Unreasonable Landlord?

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    Unreasonable Landlord?

    MY friend has had her hairdresser shop for 42 years. Her landlord has just sold the property and has given her 4 weeks to vacate.

    She cant remember when her lease was last renewed, she stays there with an oral agreement with her landlord.

    What makes things complicated is the landlord has told her she has to pay 3 months rent before the sale
    as she has to vacate end of July. Is this correct?

    My friend is retiring and she told the landlord she was planning to retire in April, but without a firm date. Landlord is saying she hasn't given 3 months notice to leave the premises, she says she has as she informed him in july. And now he has given her 4 weeks to vacate!!!!

    I think landlord is taking the mickey. But can someone help.please??.if my message makes sense!!

    thank.you

    #2
    What does it say in the last tenancy agreement about notice?

    Was she served a notice before the tenancy excluding ss of the 1954 Landlord and tenant act?

    Comment


      #3
      Hi
      she doesnt have a tenancy agreement, she has a lease from 40+ years ago which has never been renewed


      No she hasn't been served a notice

      Comment


        #4
        The landlord must give at least 6 months' notice in the proper form.

        Your friend's "notice" is invalid as it did not specify a firm date. It is also invalid if not given in writing. She can give notice now to terminate next April. That will not of course stop the landlord from serving 6 months' notice.

        Comment


          #5
          Originally posted by Lawcruncher View Post
          The landlord must give at least 6 months' notice in the proper form.

          Your friend's "notice" is invalid as it did not specify a firm date. It is also invalid if not given in writing. She can give notice now to terminate next April. That will not of course stop the landlord from serving 6 months' notice.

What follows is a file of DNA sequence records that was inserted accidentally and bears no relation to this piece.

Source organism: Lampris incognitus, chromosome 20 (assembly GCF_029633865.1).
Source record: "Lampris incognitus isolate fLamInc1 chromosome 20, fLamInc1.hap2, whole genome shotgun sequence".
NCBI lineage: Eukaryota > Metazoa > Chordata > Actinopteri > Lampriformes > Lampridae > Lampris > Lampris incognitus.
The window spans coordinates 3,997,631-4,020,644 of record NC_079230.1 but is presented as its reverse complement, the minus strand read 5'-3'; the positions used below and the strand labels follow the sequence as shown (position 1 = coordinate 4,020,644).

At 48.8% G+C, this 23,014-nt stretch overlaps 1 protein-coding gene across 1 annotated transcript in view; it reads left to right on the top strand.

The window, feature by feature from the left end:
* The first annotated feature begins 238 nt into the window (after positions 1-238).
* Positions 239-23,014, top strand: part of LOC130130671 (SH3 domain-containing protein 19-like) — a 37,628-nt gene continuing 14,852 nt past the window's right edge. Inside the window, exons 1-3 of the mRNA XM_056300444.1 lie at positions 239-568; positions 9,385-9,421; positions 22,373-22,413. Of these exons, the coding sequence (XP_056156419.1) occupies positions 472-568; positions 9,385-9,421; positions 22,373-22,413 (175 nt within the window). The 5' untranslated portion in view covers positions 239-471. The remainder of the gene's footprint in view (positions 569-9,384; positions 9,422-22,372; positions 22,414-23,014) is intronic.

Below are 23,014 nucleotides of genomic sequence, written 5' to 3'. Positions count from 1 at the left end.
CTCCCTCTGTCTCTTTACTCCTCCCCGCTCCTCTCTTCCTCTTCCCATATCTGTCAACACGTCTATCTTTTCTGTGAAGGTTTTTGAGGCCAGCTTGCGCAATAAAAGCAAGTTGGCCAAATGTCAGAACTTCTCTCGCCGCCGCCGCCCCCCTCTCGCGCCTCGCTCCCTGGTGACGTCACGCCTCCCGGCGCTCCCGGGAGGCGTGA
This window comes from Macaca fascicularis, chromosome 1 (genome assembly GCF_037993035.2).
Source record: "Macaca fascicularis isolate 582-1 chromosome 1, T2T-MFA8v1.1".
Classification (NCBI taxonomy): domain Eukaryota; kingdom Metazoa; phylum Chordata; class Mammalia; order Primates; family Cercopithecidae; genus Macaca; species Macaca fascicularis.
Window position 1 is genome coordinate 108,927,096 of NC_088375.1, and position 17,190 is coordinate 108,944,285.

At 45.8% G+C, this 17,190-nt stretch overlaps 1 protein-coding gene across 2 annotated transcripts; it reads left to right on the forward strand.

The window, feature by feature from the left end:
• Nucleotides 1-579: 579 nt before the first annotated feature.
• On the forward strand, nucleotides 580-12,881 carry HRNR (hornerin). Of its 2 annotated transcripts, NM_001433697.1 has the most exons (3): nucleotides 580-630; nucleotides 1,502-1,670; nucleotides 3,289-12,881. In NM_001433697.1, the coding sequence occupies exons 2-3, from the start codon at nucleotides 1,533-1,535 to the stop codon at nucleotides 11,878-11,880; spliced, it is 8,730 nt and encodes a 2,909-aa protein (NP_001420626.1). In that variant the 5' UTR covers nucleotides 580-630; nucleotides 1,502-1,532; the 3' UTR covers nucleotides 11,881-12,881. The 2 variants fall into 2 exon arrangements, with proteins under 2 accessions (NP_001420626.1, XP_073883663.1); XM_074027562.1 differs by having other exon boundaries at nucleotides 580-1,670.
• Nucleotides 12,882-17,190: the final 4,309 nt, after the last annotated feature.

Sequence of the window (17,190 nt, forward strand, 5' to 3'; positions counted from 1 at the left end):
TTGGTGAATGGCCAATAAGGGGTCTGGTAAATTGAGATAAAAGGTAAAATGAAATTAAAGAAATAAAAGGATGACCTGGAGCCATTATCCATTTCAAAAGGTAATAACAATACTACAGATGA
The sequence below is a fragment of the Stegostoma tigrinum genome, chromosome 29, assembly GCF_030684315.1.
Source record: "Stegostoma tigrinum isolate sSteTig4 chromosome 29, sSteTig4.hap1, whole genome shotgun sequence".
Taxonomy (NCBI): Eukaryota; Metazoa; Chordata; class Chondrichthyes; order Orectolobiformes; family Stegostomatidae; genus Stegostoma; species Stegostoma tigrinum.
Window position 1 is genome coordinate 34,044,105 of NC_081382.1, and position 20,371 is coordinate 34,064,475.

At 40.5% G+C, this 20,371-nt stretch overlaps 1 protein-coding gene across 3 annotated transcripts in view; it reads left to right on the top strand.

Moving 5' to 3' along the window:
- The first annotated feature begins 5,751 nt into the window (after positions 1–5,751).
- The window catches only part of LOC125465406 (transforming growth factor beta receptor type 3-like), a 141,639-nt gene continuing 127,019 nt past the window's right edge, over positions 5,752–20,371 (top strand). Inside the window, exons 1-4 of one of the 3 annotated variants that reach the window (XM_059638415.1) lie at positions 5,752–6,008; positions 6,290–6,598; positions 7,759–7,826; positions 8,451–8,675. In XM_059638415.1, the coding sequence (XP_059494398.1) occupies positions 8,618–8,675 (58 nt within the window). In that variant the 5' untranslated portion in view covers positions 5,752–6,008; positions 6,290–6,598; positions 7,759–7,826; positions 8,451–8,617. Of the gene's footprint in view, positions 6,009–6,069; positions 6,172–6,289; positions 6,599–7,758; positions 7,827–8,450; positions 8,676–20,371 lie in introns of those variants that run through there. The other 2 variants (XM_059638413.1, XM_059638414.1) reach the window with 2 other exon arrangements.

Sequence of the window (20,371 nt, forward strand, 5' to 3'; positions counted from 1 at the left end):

How much rent is she liable to pay? The property has been sold and the new owners of the property move in in 4 weeks and want her out by then? Please

          Comment


            #6
            She pays the same rent. The new owners may want her out but they cannot get her out without following the correct procedure. Either they serve notice or they pay her to leave.

            Comment


              #7
              Yes, unreasonable (AND possibly an ignorant) landlord.

              Fyi I am not a lawyer but I am fairly confident that if your friend has been in possession of the property for 42 years, she will have acquired a business tenancy within the security provisions of Part II Landlord and Tenant Act 1954 (whether express or implied, depending on whether she had a formal agreement at the outset).

              As Lawcruncher says, the landlord will therefore need to serve the proper notice and go through the formal procedures. Likewise, your friend should have served formal notice. Sounds like neither of them have taken legal advice. Perhaps time for your friend to consult a solicitor experienced in commercial property and as appropriate agree a horse deal with terms which work for them both.

              Comment


                #8
                Originally posted by Namaste View Post
                Fyi I am not a lawyer but I am fairly confident that if your friend has been in possession of the property for 42 years, she will have acquired a business tenancy within the security provisions of Part II Landlord and Tenant Act 1954 (whether express or implied, depending on whether she had a formal agreement at the outset).
                In this case I think you can be more than fairly confident.

                Originally posted by Namaste View Post
                Likewise, your friend should have served formal notice. Sounds like neither of them have taken legal advice. Perhaps time for your friend to consult a solicitor experienced in commercial property and as appropriate agree a horse deal with terms which work for them both.
                Bearing in mind that that the earliest the landlord can end the tenancy is 6 months from when he gets round to serving his notice and that the tenant wants to retire in April, the tenant will need to consider whether it is worth employing a lawyer. Since only three months' notice is required the best policy is not to do anything until the New Year so as not to encourage any counter action. If the landlord does get round to serving proper notice the tenant can decide whether to call it a day and stop trading when the notice expires.

                For the record, I should add that if the tenant wants to sell the business as a going concern she can contest the landlord's notice if there are grounds to do so and/or serve her own notice requesting a new tenancy.

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